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'Déjà Vu' All Over Again: Residents Fret Over Future of AISD Land

Jorge Sanhueza Lyon
The former Baker School is one of 10 properties that the Austin Independent School District could lease, sell or redevelop.

The Austin School District owns 10 properties that aren’t schools—and the school board is expected to vote Monday whether it will accept bids to possibly lease, sell or repurpose those pieces of land. That includes the Baker School in Austin’s Hyde Park neighborhood, but some residents aren’t happy the land might be up for sale.

The Baker School was built in 1911, but it stopped being a school in the early 1980s. Now, it’s the district’s professional development campus for teachers and staff. At nearly five acres, it’s the largest piece of public land in the neighborhood, and some neighbors are afraid what might happen if the district sells the land.

“It’s a public piece of property, and I can just cannot see any reason to lose [it],” says Hyde Park resident Mark Fishman. “Once it’s gone, it’s gone forever. It has no benefit in the future for the community. There are many uses that could be discussed and implemented.”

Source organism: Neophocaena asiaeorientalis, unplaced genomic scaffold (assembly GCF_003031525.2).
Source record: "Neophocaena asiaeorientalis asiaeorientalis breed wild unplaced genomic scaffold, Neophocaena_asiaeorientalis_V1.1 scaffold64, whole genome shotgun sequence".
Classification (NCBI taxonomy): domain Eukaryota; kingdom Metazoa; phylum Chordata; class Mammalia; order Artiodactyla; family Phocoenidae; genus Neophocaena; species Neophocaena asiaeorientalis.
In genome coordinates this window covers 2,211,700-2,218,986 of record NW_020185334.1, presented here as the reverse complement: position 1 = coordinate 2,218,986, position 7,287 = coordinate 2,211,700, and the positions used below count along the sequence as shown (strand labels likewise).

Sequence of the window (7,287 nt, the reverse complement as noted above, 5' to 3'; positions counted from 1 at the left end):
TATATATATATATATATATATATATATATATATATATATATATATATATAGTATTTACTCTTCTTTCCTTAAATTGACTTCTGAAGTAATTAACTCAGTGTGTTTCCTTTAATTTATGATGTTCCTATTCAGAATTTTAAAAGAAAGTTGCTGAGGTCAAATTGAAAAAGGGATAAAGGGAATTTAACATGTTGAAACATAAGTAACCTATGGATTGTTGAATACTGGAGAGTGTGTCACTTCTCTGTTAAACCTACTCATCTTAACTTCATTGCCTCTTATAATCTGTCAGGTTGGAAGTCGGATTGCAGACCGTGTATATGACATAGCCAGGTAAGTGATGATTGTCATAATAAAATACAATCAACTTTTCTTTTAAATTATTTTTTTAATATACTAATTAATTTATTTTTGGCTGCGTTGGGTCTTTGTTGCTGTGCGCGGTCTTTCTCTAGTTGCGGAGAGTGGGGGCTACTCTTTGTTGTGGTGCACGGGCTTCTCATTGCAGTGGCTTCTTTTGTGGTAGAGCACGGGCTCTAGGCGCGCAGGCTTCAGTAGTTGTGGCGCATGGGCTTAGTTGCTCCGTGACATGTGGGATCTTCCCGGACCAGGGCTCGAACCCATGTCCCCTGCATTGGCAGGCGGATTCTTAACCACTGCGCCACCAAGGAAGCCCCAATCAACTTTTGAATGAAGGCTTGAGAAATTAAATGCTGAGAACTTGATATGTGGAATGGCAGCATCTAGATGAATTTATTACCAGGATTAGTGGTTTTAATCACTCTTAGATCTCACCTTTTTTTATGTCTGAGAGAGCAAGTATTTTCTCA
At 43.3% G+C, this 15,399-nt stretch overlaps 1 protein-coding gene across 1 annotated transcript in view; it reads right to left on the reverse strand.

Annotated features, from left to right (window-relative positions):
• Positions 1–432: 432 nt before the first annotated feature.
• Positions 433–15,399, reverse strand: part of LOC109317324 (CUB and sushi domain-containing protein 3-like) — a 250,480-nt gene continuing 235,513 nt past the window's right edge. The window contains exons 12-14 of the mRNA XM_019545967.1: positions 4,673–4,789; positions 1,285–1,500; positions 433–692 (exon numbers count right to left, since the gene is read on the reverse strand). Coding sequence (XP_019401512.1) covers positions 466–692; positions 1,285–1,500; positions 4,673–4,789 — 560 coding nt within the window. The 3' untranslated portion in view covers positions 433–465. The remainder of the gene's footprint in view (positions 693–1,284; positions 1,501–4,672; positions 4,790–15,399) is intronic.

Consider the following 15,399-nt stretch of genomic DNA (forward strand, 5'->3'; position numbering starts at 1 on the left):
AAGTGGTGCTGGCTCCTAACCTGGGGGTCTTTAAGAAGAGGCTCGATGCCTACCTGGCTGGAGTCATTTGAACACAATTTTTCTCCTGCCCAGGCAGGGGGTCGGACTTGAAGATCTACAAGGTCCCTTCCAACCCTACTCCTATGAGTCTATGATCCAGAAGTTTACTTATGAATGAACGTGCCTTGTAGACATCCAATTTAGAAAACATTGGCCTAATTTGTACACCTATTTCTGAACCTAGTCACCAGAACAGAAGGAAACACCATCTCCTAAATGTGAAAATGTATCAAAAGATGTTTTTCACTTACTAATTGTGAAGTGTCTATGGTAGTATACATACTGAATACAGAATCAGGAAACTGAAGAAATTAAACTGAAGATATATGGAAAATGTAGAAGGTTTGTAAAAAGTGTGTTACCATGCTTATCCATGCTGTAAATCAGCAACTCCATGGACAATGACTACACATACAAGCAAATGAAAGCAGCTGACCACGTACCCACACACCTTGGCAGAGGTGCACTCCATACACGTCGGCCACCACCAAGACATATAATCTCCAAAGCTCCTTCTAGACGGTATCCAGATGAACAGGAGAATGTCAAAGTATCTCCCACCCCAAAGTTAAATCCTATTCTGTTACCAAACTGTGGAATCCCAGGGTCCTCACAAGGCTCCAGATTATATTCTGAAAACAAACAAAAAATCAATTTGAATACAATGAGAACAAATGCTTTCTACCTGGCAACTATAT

Fishman has lived in Hyde Park for over two decades. Now, he chairs the Hyde Park Neighborhood Association’s Parks and Public Space Committee. About five years ago, the school district asked for bids for many of these properties, including the Baker School. The Hyde Park Neighborhood Association passed a resolution opposing the sale. Ultimately, the board rejected the offers.

“It looks like déjà vu all over again,” Fishman says.

Fishman says the district should lease the land—not give it up.

It’s too early to say what the district will do. It doesn’t have to accept any of the bids for sale or lease. The resolution that’s up for a vote on Monday just allows the district to accept bids.

At this past Monday’s school board meeting, Trustee Gina Hinojosa reminded the district to be “sensitive to expectations of neighborhoods and communities within which these facilities are located” and urged the district to be “respectful of neighborhood plans and how development or usage of any of these facilities might affect neighbors surrounding community.”

The resolution also includes the district’s main building on Sixth Street, Allen Elementary School in East Austin and some vacant land around the city, among others. The entire list of properties is valued at $95 million.

Below is a map of the properties, courtesy of KUT's reporting partner, the Austin Monitor: